“Hereditary colorectal cancers account for as many as 10% of all cases in the U.S. There have been significant changes in management strategies as we learn more about these syndromes,” Dr. Hunt says. “It is critically important that colorectal surgeons in general, and ASCRS members in particular, stay informed about the genetics of hereditary colorectal cancer and the application of genetic knowledge to patient care.”  

The symposium, led by course directors Drs. James Church, Cleveland, OH, and Paul Wise, Nashville, TN, will cover:

  • Genes and Genetic Testing: A Guide for the Colorectal SurgeonKate Lynch, MS, CGC, Cleveland, OH;

  • Polyposis Syndromes: Who Needs Colectomy, When and Which Option? – Dr. Paul Wise, Nashville, TN;

  • Lynch Syndrome: Surgery or Surveillance – Dr. Matthew Kalady, Cleveland, OH;

  • What to do About Those That Don’t Make it as a Syndrome, but Make Us Nervous as Surgeons: The Young, The Family Cluster – Dr. Anne Lin, St. Louis, MO.

Other programs to be held in Minneapolis include:

Health Care Policy in the 21st Century: Where in the World Are We Going?
Drs. Anthony Senagore, Grand Rapids, MI, and Larissa Temple, New York, NY, moderate this program that will evaluate the crisis in health care reimbursement, assess the current financial state of CMS, review potential solutions being considered, and educate participants on their roles as advocates. (Monday, May 17)

Best Practice Parameters
(Based on Level 1 Data and JACHO Recommendations)
This symposium, moderated by Drs. Alan Herline, Nashville, TN, and Anne Lin, St. Louis, MO, will review the perioperative management of surgical patients and the evidence supporting these practices. (Tuesday, May 18)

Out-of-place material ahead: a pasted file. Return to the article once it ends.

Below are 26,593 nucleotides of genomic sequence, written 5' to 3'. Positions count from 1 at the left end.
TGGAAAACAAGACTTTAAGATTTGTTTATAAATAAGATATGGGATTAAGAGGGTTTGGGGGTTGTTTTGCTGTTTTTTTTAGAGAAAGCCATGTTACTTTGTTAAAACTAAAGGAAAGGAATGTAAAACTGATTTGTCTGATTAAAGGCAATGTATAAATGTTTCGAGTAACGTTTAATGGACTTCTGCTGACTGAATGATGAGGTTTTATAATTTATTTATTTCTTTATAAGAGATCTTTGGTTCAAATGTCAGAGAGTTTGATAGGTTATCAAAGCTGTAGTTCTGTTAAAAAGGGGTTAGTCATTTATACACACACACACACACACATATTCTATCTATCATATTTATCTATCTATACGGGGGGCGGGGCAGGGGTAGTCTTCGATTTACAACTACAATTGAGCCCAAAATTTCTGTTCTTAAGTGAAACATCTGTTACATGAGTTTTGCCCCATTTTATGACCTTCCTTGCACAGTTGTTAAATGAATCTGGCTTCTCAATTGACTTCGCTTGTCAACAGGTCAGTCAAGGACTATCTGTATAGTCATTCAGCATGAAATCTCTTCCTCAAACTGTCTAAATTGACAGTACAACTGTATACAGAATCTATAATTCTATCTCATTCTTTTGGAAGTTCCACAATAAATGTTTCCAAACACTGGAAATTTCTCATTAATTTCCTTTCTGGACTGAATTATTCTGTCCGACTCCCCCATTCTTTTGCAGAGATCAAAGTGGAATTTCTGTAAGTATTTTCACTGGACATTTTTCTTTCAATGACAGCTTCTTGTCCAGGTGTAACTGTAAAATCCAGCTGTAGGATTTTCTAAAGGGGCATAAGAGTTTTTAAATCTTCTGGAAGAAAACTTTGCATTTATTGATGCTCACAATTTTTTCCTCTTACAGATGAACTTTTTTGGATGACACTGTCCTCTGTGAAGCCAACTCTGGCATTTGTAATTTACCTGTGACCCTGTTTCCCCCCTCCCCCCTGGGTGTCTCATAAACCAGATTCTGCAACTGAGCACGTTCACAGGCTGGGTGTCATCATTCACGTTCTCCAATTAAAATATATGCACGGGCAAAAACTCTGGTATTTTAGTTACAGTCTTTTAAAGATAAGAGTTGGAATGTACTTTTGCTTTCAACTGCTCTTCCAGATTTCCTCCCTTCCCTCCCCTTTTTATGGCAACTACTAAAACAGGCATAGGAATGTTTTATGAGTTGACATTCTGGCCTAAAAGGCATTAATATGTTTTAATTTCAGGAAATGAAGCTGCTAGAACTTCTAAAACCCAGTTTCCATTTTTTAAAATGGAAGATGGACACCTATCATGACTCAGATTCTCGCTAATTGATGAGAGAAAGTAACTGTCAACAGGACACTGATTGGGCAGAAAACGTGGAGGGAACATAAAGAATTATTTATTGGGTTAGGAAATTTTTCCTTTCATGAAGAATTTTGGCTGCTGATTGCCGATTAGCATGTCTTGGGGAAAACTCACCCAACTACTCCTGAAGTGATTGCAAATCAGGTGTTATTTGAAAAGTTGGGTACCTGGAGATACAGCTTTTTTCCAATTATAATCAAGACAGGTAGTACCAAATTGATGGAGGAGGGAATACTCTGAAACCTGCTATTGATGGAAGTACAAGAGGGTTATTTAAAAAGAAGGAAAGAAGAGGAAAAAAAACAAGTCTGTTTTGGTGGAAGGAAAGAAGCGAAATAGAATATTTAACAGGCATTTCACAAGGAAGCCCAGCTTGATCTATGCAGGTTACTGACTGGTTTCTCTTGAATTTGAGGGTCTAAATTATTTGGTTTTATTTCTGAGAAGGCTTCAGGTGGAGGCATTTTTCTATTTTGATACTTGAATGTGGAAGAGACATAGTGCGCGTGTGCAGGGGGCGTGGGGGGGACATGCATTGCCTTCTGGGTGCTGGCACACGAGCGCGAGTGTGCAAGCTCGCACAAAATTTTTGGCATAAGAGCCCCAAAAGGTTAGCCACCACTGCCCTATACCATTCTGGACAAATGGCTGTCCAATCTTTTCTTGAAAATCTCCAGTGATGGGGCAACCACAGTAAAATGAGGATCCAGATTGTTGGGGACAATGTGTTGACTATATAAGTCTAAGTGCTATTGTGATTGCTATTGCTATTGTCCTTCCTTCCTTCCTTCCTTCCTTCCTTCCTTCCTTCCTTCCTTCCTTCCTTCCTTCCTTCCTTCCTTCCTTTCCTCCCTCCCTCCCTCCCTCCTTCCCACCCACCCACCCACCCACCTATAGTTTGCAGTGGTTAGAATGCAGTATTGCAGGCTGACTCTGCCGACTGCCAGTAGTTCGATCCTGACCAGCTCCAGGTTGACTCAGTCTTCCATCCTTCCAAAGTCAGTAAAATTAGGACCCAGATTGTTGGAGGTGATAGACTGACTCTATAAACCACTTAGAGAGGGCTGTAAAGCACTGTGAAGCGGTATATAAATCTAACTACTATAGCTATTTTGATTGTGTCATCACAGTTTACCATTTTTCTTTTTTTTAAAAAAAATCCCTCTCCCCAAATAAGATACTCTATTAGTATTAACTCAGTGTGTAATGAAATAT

Pay for Performance
A review of current and future initiatives, including Core Measures and HSCAPS, NSQIP, and the UK’s use of a national database to track performance, will be covered during this symposium led by Drs. Patricia Roberts, Burlington, MA, and James Merlino, Cleveland, OH. (Monday, May 17)

Robotic Rectal Dissection Workshop
This “pre-meeting” hands-on workshop will feature a didactic session and cadaver model to perform a robotic-assisted proctectomy. Registrants will also learn patient and robotic setup, the basics of the robot equipment, and review video demonstrations of a robotic rectal dissection. Drs. Leela Prasad, Park Ridge, IL, and Sonia Ramamoorthy, San Diego, CA, are course directors.

Endoscopy: Taking it to the Next Level
Drs. David Beck, New Orleans, LA, and Barry Jenkins, Augusta, GA, will lead an overview of advanced endoscopic techniques. Topics include aggressive polypectomy, management of GI bleeding, stenting, endoluminal therapy and chromoendoscopy. (Wednesday, May 19)

Anorectal and Pelvic Floor Ultrasound
Course directors Drs. Anders Mellgren and Amy Thorsen, Minneapolis, MN, and Giulio Santoro, Treviso, Italy, will moderate a program designed to provide colorectal surgeons with training in the basic use of the ultrasound machine and probes, specific examinations and pertinent anatomy, and how to interpret images. (Saturday, May 15)

The Annual Meeting will also feature a Saturday, May 15 program designed for Allied Staff, a Saturday Research Foundation Workshop focusing on clinical trials, and a Wednesday, May 19 session devoted to outcomes.

Complete program and registration information is available through the Society’s Website, www.fascrs.org.